Contents of Sentences
The content of a typical representation (a sentence, an utterance, a picture) is easily distinguished from the vehicle. It is not what does the representation — it’s not the painting, the written word, the shout — it is what is being represented — what’s depicted, what’s referred to by the word, what the shouting is about.
The content here is the situation — the state of affairs, the event — which is a tiger eating my arm.
As such, for statement, for a typical sentence in English, for example, content and vehicle are very different:
— The vehicle of ‘a tiger is eating my arm’ may be in black ink, english, on a computer screen, refers to something,
— But the content of ‘a tiger is eating my arm’ is not made of black ink, is not ‘in english’, on a computer screen, or referring to something. NO — the tiger’s eating of my arm has loads of other properties: it is terrifying (for me); relaxing (for the tiger); it is constituted by a tiger and my arm, and gore.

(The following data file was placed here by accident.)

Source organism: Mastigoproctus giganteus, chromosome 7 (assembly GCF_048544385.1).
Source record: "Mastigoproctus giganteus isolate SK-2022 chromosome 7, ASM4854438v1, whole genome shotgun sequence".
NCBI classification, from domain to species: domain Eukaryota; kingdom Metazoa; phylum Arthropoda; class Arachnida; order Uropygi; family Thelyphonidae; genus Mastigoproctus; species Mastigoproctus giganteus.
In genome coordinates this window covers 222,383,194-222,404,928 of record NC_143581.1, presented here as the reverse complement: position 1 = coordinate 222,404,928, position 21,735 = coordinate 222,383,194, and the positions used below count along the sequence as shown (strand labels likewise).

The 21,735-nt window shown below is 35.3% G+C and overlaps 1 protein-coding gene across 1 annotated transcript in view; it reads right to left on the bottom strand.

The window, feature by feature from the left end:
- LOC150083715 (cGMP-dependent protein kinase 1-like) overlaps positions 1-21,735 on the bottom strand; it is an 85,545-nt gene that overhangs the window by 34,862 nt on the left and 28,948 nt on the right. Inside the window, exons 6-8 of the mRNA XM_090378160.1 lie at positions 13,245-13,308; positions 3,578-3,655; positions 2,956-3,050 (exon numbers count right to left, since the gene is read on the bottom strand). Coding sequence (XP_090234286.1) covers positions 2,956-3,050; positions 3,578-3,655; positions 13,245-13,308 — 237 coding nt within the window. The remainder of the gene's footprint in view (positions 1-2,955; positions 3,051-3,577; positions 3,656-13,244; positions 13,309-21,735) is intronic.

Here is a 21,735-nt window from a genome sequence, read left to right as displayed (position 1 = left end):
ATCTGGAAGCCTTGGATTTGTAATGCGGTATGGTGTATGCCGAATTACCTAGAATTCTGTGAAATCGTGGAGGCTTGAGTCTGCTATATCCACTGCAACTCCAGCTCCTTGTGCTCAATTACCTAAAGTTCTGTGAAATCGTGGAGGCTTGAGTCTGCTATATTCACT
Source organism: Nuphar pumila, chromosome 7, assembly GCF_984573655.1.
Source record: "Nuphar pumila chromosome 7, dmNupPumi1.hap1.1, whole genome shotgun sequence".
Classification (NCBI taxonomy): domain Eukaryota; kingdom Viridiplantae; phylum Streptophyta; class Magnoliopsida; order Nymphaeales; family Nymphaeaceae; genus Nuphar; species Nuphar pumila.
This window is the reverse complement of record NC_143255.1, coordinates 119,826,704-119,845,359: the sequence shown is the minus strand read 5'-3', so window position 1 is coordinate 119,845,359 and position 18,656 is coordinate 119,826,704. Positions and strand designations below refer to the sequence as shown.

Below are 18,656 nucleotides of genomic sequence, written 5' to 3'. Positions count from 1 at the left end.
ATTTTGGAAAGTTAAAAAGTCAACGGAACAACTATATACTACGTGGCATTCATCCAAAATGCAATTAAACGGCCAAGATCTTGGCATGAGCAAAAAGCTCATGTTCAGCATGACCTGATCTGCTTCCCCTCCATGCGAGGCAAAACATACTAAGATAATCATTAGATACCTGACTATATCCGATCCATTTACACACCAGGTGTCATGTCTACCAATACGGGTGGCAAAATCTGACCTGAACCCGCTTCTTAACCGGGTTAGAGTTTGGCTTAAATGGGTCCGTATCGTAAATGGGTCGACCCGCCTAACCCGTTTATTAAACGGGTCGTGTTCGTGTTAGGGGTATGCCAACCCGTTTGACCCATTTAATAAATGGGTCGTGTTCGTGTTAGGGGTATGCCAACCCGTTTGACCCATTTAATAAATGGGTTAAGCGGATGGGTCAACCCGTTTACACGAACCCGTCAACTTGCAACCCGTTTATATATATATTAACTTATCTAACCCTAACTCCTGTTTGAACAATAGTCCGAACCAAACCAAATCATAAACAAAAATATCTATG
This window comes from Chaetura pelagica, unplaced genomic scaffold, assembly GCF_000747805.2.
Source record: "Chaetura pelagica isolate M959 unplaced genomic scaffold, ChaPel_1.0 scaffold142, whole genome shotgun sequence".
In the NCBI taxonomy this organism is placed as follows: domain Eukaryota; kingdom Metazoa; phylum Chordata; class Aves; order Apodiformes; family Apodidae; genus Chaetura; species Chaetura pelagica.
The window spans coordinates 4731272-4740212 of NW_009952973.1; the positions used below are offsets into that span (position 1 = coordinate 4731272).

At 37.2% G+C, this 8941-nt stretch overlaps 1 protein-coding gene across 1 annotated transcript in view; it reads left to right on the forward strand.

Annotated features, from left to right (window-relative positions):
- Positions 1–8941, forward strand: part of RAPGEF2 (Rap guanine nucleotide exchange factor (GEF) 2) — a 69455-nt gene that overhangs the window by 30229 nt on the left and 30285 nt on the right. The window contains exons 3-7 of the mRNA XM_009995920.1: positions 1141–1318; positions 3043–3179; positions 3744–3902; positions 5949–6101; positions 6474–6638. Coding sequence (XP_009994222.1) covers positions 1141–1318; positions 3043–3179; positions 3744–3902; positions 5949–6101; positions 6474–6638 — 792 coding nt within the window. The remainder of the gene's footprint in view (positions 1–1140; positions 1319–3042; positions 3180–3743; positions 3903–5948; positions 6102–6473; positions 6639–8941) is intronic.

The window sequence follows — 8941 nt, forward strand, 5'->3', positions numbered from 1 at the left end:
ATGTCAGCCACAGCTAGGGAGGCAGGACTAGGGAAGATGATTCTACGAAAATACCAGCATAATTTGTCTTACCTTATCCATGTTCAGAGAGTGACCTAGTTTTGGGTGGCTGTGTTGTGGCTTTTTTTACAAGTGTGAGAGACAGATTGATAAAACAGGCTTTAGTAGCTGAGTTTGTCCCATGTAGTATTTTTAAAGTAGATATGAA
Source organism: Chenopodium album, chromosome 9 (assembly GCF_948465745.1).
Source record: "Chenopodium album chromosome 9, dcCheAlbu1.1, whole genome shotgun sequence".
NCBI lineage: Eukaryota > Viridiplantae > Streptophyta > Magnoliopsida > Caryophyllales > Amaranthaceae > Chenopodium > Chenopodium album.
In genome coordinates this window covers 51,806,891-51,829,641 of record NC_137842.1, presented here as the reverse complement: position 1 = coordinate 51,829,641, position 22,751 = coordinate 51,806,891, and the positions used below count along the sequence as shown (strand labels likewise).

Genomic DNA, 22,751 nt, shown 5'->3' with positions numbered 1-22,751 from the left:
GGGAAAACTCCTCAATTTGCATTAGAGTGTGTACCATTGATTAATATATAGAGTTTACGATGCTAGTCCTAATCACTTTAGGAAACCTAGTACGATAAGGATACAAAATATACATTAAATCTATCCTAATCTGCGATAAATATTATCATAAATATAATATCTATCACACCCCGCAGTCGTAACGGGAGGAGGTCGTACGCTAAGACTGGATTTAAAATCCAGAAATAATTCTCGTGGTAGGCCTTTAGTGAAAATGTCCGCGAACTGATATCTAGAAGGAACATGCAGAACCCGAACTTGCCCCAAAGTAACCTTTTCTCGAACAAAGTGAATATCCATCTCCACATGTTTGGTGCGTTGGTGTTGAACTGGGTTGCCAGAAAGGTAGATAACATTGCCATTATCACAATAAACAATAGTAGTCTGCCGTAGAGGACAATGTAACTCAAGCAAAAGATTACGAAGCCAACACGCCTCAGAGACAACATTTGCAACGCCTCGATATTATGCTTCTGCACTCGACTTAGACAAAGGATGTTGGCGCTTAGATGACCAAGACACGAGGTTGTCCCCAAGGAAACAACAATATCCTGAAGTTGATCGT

Rashbrook writes of this:
The familiar lesson about the nature of representation we can call the‘Representation Principle’, formulated as follows:
The Representation Principle: A representation of X need not itself be X.
The Representation Principle is true of non-experiential means of representation— it is true, for instance, of written representation (the sentence ‘my desk is brown’ need not itself be either a desk or brown).
(Rashbrook 2013, p. 585)